Last week I lost my Aunt M, wife of my Father’s brother. My Husband also lost an Aunt- the wife of his Mother’s brother.
When my parents found out about the death, they talked to my two cousins, sent a fruit basket to the house, and figured out if it were feasible to get from New Jersey to Louisiana. When my MIL found out about the death, she asked the children of the deceased to pay for her plane ticket from Florida to New Jersey.
Let me backtrack: I have never met my Husband’s Aunt, nor the cousins, nor his Uncle when he was alive. Obviously, it wasn’t a distance thing because they only live an hour away from us. I never met them because my Mother in Law hadn’t spoken to her brother in about twenty years. They reconciled about eight years ago, sort of, and then he passed about two years ago. But to be clear, the relationship was contentious. And now, well, now there’s no relationship again.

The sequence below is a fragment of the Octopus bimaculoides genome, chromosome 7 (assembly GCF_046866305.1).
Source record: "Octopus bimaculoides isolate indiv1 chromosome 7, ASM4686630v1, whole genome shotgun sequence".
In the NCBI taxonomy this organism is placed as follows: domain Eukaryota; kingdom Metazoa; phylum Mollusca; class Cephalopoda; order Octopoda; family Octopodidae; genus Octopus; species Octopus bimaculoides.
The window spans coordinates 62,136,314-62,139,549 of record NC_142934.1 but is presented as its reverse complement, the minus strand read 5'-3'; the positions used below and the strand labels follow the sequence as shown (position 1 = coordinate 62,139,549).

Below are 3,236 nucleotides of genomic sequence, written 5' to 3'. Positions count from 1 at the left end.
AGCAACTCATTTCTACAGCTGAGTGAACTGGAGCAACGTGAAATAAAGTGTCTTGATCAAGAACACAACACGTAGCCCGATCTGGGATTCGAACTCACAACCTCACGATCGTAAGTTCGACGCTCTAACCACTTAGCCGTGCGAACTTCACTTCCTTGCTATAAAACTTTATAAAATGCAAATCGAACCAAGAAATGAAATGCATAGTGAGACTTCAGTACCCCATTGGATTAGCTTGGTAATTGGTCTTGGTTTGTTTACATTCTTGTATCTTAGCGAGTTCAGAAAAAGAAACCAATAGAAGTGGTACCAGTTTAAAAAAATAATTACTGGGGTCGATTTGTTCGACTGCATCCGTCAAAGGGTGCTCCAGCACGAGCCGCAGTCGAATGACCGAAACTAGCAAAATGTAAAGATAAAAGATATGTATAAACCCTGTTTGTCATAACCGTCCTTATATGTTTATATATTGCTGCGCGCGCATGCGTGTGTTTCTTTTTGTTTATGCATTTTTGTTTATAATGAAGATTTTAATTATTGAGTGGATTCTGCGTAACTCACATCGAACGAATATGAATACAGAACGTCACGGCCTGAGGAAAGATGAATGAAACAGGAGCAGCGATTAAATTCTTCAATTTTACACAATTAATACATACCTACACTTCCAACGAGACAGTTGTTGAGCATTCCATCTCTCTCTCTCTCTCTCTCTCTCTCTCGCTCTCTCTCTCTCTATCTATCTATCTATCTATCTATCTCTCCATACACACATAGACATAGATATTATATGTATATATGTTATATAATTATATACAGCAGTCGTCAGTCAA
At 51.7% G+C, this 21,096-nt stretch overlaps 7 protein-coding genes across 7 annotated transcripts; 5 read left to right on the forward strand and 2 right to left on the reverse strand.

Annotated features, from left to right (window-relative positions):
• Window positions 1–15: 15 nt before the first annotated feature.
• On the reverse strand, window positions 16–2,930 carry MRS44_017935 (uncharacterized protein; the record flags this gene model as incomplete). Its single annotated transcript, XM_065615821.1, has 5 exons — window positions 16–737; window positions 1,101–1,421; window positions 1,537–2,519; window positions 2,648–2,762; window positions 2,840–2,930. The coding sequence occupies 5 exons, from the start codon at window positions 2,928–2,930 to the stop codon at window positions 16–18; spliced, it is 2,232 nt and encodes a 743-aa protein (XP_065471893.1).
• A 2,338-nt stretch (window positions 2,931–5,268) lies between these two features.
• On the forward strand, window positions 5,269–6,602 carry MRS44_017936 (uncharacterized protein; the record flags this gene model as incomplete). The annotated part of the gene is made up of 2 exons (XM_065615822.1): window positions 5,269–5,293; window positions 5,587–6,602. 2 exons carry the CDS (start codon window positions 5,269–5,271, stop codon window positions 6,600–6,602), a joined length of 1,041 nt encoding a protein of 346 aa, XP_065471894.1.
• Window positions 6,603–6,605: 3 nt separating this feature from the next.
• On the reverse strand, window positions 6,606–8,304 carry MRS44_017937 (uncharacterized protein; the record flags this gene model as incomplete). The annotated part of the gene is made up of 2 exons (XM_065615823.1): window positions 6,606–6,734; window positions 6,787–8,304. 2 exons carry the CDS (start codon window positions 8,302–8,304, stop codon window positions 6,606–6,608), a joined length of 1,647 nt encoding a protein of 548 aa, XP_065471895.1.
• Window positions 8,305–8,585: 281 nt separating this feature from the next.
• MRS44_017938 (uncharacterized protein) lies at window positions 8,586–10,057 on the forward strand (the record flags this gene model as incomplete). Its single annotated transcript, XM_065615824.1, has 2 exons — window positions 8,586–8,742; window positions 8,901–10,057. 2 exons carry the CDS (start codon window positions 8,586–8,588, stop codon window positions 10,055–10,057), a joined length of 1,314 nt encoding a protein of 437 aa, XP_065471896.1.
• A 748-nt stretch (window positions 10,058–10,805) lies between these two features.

See, oddly, the family of the deceased did not take kindly to my MIL asking for a plane ticket. After my MIL’s third email about the trip up from the funeral, the daughter of the deceased called up screaming. And my MIL hung up on her.
When Husband relayed this story to me, I just looked at him and said- “everyone remembers that your cousins Mom just died, right? That even though it was expected, it’s still hard and she’s raw? And that the “job” of those around her is to make her feel a little better about her loss? Not to aggravate her?” My husband just shrugged his shoulders.
If I wrote this story in a book, people would say I wasn’t being realistic, that this would never happen in real life. But as we all know, truth is stranger than fiction. And people act in mysterious ways. I’m sure when my MIL relays this story to her friends she will undoubtedly make herself the victim (let’s face it, we all spin stories so that we show that we are wronged)
So the moral of the story is: think about what you’re saying and what you’re doing. Think about how your actions affect those around you. Consider for a brief moment what they are going through. And try to act in a way that is true to yourself, but considerate of those around you. And don’t hang up on a person who is grieving because they’re not doing what you want them to do.